After you have contacted a store and given them a chance to mull it over, then it’s time to call back. Depending on the situation, you could call back within three days or three weeks. I would advise that you wait no longer than two weeks unless the business you are targeting specifically mentioned their manager/owner won’t be available for a few weeks. Two weeks is generally enough time for them to make a decision. If you don’t check back, you could lose a great opportunity (maybe they never got around to calling you). If you get rejected, as is bound to happen, then at least you will be able to cross the store off your list and move on.

8)Use your connections

If your second cousin’s best friend’s aunt is the manager of a local fast food joint or if your best friend works for the movie theatre down the road, make sure you use all of the personal networks and connections you can. Personal connections can get you ads that you wouldn’t have gotten otherwise.

9)Look professional

High school students are not always well regarded by the local business community. We are often so much more problematic than we are helpful. Therefore, always look professional if you are going to visit businesses and stores. While that does not mean you need to drag out your dad’s 10 year old tux, it does mean that jeans with a million rips are out of the question (ditto to holey sneakers). This also applies to your mannerism. Look people in the eye, offer a solid handshake, talk in a friendly but authoritative tone, and please, please do not over use words like “like” and “dude” and “ghetto” or “epic fail” (actually, you should not use the latter three AT ALL).

10)Don’t tell them you are a student

I do not mean lie… well, not exactly. If people directly ask you if you are a student, then you should say yes, because lying doesn’t speak well of you. However, if they do not ask and assume that you are a teacher or something like that, go with the flow. Don’t tell them you are a student. Act professional and mature, and you’re far more likely to get ads than if you act like a stereotypical teenager.

11)Ask lots of questions

Ask lots of relevant questions to the person you’re doing business with and they won’t think you’re a total lazy bum. This means intelligent (or at least coherent) questions that pertain to what you’re doing. Ask about how big they want their ad, not who the Dallas Cowboys played last weekend. STAY ON TOPIC and avoid anything that has nothing to do with fundraising.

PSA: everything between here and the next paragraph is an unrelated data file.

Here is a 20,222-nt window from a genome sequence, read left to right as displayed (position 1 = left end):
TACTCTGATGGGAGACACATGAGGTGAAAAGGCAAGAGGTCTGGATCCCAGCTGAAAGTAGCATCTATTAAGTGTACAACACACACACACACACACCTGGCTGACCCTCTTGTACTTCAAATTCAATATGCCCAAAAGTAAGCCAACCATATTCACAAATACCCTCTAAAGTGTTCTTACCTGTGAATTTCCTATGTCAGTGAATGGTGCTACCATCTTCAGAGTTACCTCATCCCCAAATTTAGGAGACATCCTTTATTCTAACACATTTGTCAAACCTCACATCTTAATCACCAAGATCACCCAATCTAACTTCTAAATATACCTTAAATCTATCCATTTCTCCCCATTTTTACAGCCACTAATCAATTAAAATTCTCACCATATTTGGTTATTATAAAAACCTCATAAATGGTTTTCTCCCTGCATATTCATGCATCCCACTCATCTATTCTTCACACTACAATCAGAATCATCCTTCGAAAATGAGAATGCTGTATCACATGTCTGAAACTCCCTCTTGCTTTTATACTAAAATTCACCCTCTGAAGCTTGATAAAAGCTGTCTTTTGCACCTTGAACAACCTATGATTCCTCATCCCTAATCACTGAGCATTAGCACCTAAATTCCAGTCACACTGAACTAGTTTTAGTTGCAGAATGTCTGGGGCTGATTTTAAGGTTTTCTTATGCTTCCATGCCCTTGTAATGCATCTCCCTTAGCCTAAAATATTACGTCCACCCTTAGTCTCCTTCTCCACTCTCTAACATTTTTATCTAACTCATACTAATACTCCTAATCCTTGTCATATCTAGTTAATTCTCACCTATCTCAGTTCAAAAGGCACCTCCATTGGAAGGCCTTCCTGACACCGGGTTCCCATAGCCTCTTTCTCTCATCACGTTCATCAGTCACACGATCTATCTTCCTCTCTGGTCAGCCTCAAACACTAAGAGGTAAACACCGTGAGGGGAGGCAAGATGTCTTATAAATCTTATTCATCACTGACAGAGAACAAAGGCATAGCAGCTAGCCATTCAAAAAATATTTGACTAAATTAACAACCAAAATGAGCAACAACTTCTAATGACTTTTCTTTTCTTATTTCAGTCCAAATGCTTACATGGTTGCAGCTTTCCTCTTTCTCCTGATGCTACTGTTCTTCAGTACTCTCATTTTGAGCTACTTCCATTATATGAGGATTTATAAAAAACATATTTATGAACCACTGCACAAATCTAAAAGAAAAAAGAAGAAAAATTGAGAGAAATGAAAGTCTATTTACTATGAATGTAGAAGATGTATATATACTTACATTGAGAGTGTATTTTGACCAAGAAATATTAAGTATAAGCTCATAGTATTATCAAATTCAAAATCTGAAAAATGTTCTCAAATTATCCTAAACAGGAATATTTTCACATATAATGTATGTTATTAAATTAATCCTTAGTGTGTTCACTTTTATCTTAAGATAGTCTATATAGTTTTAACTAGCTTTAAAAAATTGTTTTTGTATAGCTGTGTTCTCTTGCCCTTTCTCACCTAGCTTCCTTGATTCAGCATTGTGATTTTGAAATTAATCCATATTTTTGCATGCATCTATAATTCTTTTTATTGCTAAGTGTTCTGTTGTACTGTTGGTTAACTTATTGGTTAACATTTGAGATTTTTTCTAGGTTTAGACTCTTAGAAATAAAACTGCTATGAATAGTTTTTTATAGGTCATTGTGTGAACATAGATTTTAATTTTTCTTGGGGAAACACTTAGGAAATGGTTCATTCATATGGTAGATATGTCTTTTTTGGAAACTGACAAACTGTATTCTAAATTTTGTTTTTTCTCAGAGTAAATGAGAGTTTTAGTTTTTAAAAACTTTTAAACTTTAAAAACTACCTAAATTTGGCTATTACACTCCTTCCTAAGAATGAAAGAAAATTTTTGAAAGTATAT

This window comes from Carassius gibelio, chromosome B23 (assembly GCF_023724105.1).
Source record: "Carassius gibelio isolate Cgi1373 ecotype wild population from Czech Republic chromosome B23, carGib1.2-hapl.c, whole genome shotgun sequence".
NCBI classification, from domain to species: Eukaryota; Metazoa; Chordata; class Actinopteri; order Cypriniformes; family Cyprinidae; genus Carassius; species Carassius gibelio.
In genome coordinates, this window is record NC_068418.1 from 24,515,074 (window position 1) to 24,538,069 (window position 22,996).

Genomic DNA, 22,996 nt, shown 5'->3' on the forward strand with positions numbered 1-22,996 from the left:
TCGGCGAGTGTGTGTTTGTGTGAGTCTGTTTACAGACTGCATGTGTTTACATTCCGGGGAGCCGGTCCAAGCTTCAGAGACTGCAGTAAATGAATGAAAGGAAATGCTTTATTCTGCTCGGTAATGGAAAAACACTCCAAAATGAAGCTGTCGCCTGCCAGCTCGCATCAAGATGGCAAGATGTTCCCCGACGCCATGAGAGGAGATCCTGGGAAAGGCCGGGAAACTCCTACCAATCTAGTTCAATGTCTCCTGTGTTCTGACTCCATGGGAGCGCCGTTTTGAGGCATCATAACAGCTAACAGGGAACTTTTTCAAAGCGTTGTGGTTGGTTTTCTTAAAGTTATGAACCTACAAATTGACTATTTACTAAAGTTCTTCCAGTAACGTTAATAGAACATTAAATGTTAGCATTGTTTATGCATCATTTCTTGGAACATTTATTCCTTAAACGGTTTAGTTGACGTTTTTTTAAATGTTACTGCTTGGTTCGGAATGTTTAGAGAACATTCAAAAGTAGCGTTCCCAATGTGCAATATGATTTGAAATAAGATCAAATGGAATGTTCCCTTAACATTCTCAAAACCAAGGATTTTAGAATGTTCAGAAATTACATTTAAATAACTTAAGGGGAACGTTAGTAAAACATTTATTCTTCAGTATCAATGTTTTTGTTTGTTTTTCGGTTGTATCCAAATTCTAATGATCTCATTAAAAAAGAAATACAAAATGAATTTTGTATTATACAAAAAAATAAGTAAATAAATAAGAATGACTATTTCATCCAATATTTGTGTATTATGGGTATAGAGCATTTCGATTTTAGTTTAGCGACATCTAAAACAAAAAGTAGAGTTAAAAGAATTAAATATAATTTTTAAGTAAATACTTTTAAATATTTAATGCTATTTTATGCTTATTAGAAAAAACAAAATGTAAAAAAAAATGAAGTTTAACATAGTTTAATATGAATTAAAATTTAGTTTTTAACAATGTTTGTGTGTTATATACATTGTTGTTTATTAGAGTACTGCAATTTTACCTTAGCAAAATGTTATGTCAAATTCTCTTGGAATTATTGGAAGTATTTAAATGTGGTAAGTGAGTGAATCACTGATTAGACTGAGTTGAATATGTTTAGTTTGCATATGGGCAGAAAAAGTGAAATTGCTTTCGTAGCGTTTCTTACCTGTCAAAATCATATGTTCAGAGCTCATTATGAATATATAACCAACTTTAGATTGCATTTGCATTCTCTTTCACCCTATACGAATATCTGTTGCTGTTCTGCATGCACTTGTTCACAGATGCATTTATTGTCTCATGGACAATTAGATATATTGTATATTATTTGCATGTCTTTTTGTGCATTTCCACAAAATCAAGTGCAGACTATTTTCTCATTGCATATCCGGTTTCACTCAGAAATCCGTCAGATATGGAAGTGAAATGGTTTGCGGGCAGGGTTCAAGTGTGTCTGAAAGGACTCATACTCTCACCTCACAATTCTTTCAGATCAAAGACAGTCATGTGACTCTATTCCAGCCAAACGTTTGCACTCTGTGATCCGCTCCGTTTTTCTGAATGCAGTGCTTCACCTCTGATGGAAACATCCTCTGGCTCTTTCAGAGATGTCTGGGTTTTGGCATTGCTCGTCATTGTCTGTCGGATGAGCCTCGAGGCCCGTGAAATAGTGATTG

If you must make some small talk and the person you’re talking to is not busy, here are something you could ask (and what not to ask):

It is ok to ask:
- How long have they had their business
- What made them open/operate the business/store they do
- The age of their children (but only if they have a picture of their family or if they bring it up first)
- What’s their favourite drink/food at their store (food stores only)
- Their favourite sports team (but don’t try to convince them that your favourite team is better than theirs)

Do not ask:
- What they’re wife’s name is
- How many kids they have (unless they have a picture of their family on their desk)
- Whether they like bowling (or any other sort of hobby)
- What they’re favourite sports team is (and then proceed to try to convince them that the Canucks are better than the Maple Leaves)
- Anything personal, like their doctor/dentist’s name (unless they happen to be a doctor or dentist, otherwise, you could be mistaken for a stalker)

12)Be prepared to fail

You will get rejected from some stores. It’s a fact if you’re out to find advertisers (If you do not get rejected, then you aren’t trying hard enough). Therefore, don’t let rejections get to you. Cross the store off your “hit list” and move on. Keep trying and you will succeed.

Getting yearbook ads is a delicate art. Ok, no it’s not. Anyone can do it with a little bit of practice. Remember to keep trying and don’t let rejections get you down. Start early, plan well, have a solid sales pitch, and you’ll be rolling in money in no time (though don’t embezzle the money unless you want to be expelled or sued).

WENDY MING is a grade 12 student at University Hill Secondary School in Vancouver. She is a 2008 Shad Valley Waterloo alumna, and was a part of the 4-I's (Intrepid Impact In-Office Interns) with Mathew, Imran, William, and Pretty. She was the Fundraising Leader of her school's yearbook in grade 11, so feel free to contact her at wendy.ming@impact.org if you have any questions.